• Eye on America Investigation: The Apache Helicopter

    A CBS investigative series examines the reasons for the growing accident rates of the Apache helicopter, "widely toted as the best attack helicopter in the world." The investigation finds that "over the last 20 years the Army has spent $ 14 billion on 700 Apaches" in spite of serious safety problems that the army decision-makers have been aware of. The story reveals that "the Apache's back up control system, thought to be a state-of-art safety device ... was actually being blamed for causing accidents." It also details how the "Apache operation were brought to a virtual standstill when the army grounded nearly the entire fleet just after the Kosovo war, " and how this cessation "forced the army to suspend routine training...." The story depicts the covered-up fears of most army aviators and cites an army top-expert admitting that "the Apache has a nasty history."
  • The Road to Racak

    CBC Radio News investigated the "January 15, 1999 massacre of Kosovar Albanians in the village of Racak. the discovery of dozens of bodies lying slaughtered in a village ravine was widely viewed as 'The Event' which triggered NATO's intervention in Kosovo. The documentary aimed to investigate the many suspicious questions surrounding the massacre, reconstruct the events leading up to it and assess the extent to which the massacre was 'orchestrated' as a means of precipitating NATO's intervention."
  • Revealed: the Cruel Fate of War's Rape Babies

    "This story exposes the drama of the thousands of Kosovar Albanian women who were raped by Serbian forces in the run-up to the 1999 NATO bombing campaign - women whose plight had otherwise been ignored by the international community." The correspondent reveals that "up to 20,000 women were raped during the Kosovan carnage." "The story reveals how taboo not only brought social stigma on the women, but ultimately caused international organisations to cover-up the crimes as well." It also "describes ...how rape-babies came to be abandoned across Kosovo."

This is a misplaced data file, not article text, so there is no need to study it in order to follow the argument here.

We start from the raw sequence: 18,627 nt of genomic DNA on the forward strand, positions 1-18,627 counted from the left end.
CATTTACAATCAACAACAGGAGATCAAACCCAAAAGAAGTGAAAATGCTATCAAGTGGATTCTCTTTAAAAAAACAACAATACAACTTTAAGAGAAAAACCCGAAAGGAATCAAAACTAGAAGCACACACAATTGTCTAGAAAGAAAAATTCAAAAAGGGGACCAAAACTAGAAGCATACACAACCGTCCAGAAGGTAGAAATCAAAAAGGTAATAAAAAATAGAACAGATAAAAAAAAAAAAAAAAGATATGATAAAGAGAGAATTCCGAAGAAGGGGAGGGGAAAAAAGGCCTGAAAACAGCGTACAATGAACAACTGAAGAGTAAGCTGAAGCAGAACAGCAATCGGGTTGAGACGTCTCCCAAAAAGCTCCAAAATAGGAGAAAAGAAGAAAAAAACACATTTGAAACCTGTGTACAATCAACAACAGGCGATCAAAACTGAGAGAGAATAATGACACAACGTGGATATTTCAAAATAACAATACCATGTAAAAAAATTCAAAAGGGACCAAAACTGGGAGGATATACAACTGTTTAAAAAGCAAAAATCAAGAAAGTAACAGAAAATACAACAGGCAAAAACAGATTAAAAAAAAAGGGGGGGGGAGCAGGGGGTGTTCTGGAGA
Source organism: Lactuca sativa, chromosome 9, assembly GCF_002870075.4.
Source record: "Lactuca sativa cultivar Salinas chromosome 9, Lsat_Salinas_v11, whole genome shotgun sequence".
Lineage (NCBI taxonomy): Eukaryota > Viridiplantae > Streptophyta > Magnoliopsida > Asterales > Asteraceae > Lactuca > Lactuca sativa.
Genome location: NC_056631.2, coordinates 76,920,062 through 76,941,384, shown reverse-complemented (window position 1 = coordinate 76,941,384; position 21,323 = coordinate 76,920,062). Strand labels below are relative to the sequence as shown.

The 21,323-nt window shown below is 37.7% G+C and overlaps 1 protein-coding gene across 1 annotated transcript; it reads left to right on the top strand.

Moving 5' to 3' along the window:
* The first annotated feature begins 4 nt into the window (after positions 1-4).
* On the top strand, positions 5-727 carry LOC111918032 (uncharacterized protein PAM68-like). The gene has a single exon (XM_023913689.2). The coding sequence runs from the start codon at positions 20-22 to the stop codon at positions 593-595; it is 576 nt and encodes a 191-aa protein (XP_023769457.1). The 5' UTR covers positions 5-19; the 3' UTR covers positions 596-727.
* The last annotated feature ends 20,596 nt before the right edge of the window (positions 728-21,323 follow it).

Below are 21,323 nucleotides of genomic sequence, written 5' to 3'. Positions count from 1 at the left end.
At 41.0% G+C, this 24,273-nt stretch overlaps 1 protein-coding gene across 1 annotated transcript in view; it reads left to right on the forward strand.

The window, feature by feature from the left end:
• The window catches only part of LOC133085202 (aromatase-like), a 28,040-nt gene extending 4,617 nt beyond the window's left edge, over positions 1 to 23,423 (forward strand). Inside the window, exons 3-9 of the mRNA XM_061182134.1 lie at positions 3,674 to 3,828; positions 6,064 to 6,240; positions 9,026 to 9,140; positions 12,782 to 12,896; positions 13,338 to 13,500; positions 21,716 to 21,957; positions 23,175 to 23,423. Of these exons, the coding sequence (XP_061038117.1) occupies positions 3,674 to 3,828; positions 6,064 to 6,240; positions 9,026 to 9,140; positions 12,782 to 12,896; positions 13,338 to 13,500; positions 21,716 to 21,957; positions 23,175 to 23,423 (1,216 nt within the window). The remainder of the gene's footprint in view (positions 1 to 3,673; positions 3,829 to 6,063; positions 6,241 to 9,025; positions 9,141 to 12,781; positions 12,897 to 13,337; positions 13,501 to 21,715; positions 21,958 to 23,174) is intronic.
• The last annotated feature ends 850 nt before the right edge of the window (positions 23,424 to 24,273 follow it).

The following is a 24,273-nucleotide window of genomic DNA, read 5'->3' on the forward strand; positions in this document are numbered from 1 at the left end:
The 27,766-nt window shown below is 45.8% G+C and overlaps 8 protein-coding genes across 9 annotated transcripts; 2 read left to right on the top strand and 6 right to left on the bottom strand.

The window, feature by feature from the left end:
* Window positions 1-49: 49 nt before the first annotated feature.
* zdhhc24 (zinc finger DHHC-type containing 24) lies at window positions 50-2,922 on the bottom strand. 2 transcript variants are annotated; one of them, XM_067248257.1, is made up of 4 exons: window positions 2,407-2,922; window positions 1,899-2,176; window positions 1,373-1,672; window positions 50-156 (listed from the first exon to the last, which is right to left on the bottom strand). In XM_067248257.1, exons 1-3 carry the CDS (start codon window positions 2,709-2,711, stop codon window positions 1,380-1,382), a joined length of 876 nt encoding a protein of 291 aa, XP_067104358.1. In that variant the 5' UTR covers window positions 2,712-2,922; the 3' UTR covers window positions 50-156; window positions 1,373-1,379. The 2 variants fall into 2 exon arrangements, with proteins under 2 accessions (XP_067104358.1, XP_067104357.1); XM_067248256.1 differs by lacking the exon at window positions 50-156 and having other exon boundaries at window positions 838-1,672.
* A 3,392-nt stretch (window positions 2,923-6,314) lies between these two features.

• The Kosovo Cover-Up

    This Newsweek article uncovers a "suppressed on-site survey of Serb military targets" and a "cover-up study on the Kosovo air war." The investigation shows that the "the air campaign against the Serb military in Kosovo was largely ineffective," as "NATO bombs ... barely dented Serb artillery and armor." The reporter reveals that "the bombing ... was highly effective against fixed targets, like bunkers and bridges," as well as faked targets, but in reality only a few tanks and military targets have been hit. The story exposes the attempts of the Defense Department to fudge.
  • The Kosovo Cover-Up

    Barry and Thomas write about what went on during the bombing of Kosovo that many people did not know about. By obtaining a suppressed Air Force Report, they discovered that many of the targets destroyed were only a fraction of what was originally reported.
  • The Uglies American

    The New York Times Magazine tells the story of Frank Ronghi, a 35-year-old United States Army staff sergeant charged with the rape and murder of an 11-year-old Albanian girl in Kosovo.